Beijing has reported a new spike in coronavirus cases - but is a second wave coming?
The Chinese capital of Beijing has recorded a spike in new coronavirus cases, sparking fears of a second wave in the country.
After having no new cases for 50 days, 36 new coronavirus infections were reported in Beijing on Saturday 13 June.
The city's largest wholesale market in the Fengtai district is believed to be the source of the new infections, with provinces Liaoning, Hebei and Sichuan reporting or suspecting cases linked to Beijing.
Authorities acted decisively to re-impose coronavirus restrictions, with 11 neighbourhoods around the market, and the market itself, placed in lockdown.
As of Monday 15 June, restrictions were reportedly levied on 10 more neighbourhoods. Residents can come and go, but visitors and deliveries are not allowed.
Nurseries and schools near the market were told to close, and the scheduled reopening of primary schools, planned for 15 June, has been postponed.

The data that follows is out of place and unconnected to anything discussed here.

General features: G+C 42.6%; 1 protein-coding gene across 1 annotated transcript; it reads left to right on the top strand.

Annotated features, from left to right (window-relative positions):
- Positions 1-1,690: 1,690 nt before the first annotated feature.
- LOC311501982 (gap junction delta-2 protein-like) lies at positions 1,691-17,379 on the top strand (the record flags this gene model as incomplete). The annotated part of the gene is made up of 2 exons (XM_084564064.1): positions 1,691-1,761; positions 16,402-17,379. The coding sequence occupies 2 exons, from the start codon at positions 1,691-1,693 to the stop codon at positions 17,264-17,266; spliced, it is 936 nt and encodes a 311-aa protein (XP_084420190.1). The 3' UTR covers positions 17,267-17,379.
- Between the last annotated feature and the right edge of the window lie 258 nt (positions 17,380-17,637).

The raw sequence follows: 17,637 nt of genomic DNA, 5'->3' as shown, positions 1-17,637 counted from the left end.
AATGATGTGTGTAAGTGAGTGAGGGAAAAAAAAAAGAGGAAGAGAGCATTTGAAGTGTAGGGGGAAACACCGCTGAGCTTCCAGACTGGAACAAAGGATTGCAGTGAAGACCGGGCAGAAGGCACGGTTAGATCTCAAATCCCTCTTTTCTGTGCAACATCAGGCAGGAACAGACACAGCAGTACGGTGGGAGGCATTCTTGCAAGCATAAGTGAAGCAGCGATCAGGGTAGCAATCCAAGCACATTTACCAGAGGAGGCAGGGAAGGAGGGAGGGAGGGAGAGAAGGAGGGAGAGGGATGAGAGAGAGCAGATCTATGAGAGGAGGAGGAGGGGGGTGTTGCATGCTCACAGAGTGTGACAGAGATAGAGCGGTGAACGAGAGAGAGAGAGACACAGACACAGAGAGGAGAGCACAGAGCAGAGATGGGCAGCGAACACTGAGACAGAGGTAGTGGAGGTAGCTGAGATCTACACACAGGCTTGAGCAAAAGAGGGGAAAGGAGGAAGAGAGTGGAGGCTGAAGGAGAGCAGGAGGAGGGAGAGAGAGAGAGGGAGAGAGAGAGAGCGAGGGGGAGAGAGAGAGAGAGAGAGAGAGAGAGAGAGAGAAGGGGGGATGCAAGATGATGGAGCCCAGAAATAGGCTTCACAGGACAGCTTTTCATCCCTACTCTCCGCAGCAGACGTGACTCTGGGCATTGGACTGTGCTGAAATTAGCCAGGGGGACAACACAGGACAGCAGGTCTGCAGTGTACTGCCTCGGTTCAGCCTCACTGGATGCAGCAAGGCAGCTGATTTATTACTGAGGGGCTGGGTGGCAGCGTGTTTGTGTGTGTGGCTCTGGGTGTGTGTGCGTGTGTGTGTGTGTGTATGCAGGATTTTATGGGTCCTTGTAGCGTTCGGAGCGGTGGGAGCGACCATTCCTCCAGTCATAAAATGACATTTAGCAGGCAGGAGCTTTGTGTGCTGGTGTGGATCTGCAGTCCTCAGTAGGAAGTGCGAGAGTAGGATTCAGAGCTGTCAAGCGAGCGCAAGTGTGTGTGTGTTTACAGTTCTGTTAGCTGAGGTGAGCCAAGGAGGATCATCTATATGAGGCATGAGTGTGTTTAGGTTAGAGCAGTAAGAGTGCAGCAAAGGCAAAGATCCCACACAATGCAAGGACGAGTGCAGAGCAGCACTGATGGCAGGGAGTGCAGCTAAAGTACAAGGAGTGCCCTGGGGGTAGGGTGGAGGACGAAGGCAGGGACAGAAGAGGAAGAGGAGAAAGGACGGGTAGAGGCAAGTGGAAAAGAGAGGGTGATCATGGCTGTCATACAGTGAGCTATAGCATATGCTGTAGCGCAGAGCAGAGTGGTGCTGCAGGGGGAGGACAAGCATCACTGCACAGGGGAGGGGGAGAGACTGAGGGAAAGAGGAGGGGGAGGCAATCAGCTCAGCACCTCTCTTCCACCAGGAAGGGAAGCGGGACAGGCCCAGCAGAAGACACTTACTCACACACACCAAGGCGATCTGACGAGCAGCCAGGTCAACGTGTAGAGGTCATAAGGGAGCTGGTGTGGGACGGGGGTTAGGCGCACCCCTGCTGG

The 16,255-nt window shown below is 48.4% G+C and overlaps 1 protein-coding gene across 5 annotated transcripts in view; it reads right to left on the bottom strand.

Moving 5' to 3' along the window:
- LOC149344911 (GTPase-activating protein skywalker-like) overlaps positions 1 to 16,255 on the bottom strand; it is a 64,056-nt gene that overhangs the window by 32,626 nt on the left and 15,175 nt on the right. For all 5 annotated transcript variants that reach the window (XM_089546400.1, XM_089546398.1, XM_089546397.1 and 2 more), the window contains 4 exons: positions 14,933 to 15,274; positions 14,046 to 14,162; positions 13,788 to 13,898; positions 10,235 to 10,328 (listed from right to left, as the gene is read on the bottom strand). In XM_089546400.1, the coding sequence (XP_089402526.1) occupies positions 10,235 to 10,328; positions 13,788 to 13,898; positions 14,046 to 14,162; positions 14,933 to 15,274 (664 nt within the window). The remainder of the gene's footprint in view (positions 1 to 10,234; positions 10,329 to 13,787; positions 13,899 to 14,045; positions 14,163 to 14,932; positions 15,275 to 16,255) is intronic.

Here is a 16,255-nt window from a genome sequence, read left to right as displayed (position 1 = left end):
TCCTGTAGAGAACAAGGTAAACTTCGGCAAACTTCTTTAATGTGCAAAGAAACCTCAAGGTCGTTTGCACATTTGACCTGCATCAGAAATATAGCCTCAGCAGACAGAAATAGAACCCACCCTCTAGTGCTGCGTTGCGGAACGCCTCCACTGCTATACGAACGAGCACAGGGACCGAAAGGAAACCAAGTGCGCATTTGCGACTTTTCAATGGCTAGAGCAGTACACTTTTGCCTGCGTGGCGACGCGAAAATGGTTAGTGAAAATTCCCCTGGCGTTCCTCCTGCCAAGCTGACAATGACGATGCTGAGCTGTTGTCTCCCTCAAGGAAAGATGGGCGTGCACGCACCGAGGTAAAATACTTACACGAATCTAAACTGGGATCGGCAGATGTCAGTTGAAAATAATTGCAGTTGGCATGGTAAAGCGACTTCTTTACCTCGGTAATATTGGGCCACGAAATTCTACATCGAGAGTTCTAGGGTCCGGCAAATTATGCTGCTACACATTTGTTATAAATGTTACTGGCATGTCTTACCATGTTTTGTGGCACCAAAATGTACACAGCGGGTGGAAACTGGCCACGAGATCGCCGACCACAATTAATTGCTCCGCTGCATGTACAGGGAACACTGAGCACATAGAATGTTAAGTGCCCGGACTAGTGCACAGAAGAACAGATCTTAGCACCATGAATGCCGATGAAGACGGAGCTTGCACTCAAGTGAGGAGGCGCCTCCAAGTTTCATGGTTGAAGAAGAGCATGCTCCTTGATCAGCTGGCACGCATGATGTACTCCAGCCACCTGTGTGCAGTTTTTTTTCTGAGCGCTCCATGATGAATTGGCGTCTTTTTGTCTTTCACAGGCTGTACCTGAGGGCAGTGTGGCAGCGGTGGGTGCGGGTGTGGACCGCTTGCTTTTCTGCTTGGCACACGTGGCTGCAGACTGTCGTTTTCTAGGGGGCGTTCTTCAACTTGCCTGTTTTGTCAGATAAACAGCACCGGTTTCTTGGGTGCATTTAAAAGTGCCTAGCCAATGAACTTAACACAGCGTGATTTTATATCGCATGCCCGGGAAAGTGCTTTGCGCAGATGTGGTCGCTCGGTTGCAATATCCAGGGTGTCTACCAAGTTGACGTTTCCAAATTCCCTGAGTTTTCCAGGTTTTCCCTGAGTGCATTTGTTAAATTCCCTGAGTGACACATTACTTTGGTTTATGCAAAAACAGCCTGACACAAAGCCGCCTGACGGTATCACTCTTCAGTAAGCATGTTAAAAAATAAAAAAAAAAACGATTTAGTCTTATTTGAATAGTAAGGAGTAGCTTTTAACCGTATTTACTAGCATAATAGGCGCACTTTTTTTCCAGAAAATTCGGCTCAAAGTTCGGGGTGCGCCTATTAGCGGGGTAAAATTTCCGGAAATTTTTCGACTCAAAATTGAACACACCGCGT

Where did the new infections come from?
Local media has reported that the virus was discovered on chopping boards used for salmon at the market, prompting supermarkets in Beijing to pull salmon products from their shelves.
The chief epidemiologist of China's Centre for Disease Control and Prevention (CDC) said that the particular Covid-19 strain found in the market didn't resemble the strain found circulating the rest of the country, indicating it may have been brought in from elsewhere.
Though case numbers are low at the moment, authorities are concerned that infections could once again spiral, causing a second wave of coronavirus in the country.
The market supplies 80 per cent of Beijing's meat and vegetables, and has tens of thousands of visitors per day. However, it is hoped that the speed with which lockdown has been re-imposed and the regime of testing in the country will stem the tide, with 10,000 market staff to be tested for the virus.
The spike in cases has come just as normal activities were beginning to resume in Beijing, though social distancing measures remain in place in many settings.